CCID shows how to #KeepItClean

2016-05-24 06:00

It’s not often that an organisation can claim to use theft as a yardstick to measure a campaign’s success, but that’s precisely what the Cape Town Central City Improvement District (CCID) did with its recently concluded annual #KeepItClean campaign.

This year’s drive to raise public awareness about keeping the CBD’s streets clean and highlight the services that the CCID provides on a daily basis, was admittedly a little different, though.

Instead of standard appeals not to litter, drop cigarette butts or dump rubbish illegally, the campaign included disruptive street theatre and the roll-out of a cheeky poster campaign throughout the CBD, targeting problem areas.

For the defacing of public property, the message was: “Think you’re an artist? Fine. Tagging and illegal posters could get you a R5000 fine. Don’t deface your space!”.

Littering messaging inquired: “Are you a tosser? Fine. Littering could get you a R5000 fine. Don’t litter!”

However, it was with one of the CBD’s biggest problems that the campaign seemed to have the most success. Mobilising an early-morning cleaning team from its NGO partner Straatwerk, various notorious illegal dumping sites which the CCID considers “hot spots” were targeted. A large notification of the infringement was put up for all to see, accompanied by a huge red arrow pointing at the dumping.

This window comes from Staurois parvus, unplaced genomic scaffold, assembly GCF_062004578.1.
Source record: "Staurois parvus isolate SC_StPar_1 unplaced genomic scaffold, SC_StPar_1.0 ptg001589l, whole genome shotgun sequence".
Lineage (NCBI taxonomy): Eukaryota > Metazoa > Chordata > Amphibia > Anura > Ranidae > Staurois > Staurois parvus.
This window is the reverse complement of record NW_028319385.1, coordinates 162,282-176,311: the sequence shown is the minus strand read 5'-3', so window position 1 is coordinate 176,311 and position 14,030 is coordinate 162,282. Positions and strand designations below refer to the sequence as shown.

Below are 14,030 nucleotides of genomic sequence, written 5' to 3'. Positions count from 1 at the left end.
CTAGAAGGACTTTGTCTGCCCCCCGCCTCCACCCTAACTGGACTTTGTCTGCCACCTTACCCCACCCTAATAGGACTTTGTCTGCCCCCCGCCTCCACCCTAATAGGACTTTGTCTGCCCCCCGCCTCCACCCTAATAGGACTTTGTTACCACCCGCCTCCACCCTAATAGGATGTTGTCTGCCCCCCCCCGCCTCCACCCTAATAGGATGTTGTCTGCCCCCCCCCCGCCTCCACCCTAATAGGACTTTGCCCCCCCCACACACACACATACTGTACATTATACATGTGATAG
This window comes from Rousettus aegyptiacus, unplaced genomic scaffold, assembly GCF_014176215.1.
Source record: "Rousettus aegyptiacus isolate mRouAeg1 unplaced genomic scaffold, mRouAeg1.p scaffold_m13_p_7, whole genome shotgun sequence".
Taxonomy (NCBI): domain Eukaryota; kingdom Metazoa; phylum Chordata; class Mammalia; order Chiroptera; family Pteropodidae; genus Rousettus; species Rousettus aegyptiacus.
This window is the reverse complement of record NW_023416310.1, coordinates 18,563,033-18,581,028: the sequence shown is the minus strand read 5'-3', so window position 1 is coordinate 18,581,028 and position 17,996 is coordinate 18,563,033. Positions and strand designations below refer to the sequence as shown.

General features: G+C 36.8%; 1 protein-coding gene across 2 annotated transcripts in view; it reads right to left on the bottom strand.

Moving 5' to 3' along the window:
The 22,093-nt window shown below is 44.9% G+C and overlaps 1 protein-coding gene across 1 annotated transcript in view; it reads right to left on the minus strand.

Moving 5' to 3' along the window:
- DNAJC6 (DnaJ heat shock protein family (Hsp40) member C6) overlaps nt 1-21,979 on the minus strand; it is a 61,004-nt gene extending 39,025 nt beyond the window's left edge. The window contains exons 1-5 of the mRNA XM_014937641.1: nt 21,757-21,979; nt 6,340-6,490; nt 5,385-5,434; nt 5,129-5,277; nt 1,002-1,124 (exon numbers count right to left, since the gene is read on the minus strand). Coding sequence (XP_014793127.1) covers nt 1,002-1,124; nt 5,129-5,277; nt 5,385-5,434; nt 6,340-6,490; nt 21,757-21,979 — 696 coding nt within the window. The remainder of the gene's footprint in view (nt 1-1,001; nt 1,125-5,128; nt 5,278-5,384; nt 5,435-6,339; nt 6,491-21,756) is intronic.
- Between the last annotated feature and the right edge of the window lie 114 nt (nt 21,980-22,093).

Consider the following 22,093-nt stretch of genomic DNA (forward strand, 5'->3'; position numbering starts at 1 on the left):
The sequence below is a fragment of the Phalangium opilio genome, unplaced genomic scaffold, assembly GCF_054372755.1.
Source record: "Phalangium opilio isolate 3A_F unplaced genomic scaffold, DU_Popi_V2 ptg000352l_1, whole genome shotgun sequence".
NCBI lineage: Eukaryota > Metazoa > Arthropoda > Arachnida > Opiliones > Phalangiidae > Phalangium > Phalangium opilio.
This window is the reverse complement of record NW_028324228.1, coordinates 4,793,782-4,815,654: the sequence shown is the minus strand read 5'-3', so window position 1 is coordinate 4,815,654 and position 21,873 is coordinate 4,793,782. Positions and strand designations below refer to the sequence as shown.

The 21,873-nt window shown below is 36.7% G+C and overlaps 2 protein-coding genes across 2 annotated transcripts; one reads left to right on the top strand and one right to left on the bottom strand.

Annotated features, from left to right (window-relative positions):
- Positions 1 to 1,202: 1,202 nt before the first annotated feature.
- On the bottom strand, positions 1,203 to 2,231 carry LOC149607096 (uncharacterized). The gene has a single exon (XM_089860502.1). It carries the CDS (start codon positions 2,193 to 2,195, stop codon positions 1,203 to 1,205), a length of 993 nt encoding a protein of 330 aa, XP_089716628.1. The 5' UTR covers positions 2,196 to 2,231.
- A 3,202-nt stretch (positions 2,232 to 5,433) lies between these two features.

According to CCID chief operating officer Tasso Evangelinos, the first measure of success was to see the public placing pictures of the posters on social media.

“From Twitter to Facebook, suddenly messaging started to appear from members of the public congratulating us on this initiative.”

Clearly though, the messaging didn’t sit well with the culprits themselves, says Evangelinos. Between the first and second day of the campaign, four posters were stolen and refuse was again dumped illegally at those sites.

“The next day we simply put up the posters again. By day three the posters were still up and nothing further had been dumped.”

Tons of refuse is illegally dumped on the CBD’s streets every year. Both unsightly and a health hazard, it is very costly to remove, taking up resources and manhours that could have been better utilised on more constructive projects.

“Before the campaign began, we identified a couple of dozen dumping hot spots across the CBD and even where the posters were not stolen, we have noted a decrease in illegal dumping. We hope the transgressors have taken the message to heart, and that they are now more aware of how problematic illegal dumping is. We also hope the public at large and responsible tenants will help us keep the streets clean by reporting illegal dumping to the CCID’s 24-hour control centre on 082 415 7127.”

Richard Beesley, manager of the CCID’s urban management department, explains that the CCID and its service providers deliver top-up cleaning and urban maintenance to those provided by the primary service, the City of Cape Town. To accomplish this, the CCID keeps the “areas between the buildings” free of litter, and also undertakes (among other tasks) the removal of graffiti, minor road and pavement repairs, gardening and other beautification projects.


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